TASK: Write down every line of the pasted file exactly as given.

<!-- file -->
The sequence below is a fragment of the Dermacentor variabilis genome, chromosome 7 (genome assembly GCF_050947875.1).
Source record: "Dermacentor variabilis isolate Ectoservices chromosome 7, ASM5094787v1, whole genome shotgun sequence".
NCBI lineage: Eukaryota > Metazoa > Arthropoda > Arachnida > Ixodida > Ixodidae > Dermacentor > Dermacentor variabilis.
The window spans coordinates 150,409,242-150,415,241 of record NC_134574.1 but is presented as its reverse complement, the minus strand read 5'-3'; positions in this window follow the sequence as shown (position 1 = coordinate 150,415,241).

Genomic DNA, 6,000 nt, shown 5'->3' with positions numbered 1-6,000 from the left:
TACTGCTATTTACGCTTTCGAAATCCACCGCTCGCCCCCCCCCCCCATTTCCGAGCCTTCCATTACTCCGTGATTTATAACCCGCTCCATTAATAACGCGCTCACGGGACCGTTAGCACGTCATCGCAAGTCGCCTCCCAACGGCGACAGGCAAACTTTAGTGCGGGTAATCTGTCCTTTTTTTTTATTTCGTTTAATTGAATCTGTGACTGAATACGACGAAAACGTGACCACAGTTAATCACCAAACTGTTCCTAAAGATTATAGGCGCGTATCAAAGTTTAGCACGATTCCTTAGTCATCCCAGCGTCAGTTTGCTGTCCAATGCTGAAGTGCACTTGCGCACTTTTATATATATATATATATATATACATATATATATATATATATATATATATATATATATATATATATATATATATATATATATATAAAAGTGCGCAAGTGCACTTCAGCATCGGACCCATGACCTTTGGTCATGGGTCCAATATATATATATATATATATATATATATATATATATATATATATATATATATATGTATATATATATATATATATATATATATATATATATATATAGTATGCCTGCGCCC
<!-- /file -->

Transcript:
The sequence below is a fragment of the Dermacentor variabilis genome, chromosome 7 (genome assembly GCF_050947875.1).
Source record: "Dermacentor variabilis isolate Ectoservices chromosome 7, ASM5094787v1, whole genome shotgun sequence".
NCBI lineage: Eukaryota > Metazoa > Arthropoda > Arachnida > Ixodida > Ixodidae > Dermacentor > Dermacentor variabilis.
The window spans coordinates 150,409,242-150,415,241 of record NC_134574.1 but is presented as its reverse complement, the minus strand read 5'-3'; positions in this window follow the sequence as shown (position 1 = coordinate 150,415,241).

Genomic DNA, 6,000 nt, shown 5'->3' with positions numbered 1-6,000 from the left:
TACTGCTATTTACGCTTTCGAAATCCACCGCTCGCCCCCCCCCCCCATTTCCGAGCCTTCCATTACTCCGTGATTTATAACCCGCTCCATTAATAACGCGCTCACGGGACCGTTAGCACGTCATCGCAAGTCGCCTCCCAACGGCGACAGGCAAACTTTAGTGCGGGTAATCTGTCCTTTTTTTTTATTTCGTTTAATTGAATCTGTGACTGAATACGACGAAAACGTGACCACAGTTAATCACCAAACTGTTCCTAAAGATTATAGGCGCGTATCAAAGTTTAGCACGATTCCTTAGTCATCCCAGCGTCAGTTTGCTGTCCAATGCTGAAGTGCACTTGCGCACTTTTATATATATATATATATATATACATATATATATATATATATATATATATATATATATATATATATATATATATATATATATATAAAAGTGCGCAAGTGCACTTCAGCATCGGACCCATGACCTTTGGTCATGGGTCCAATATATATATATATATATATATATATATATATATATATATATATATATATATATGTATATATATATATATATATATATATATATATATATATATAGTATGCCTGCGCCC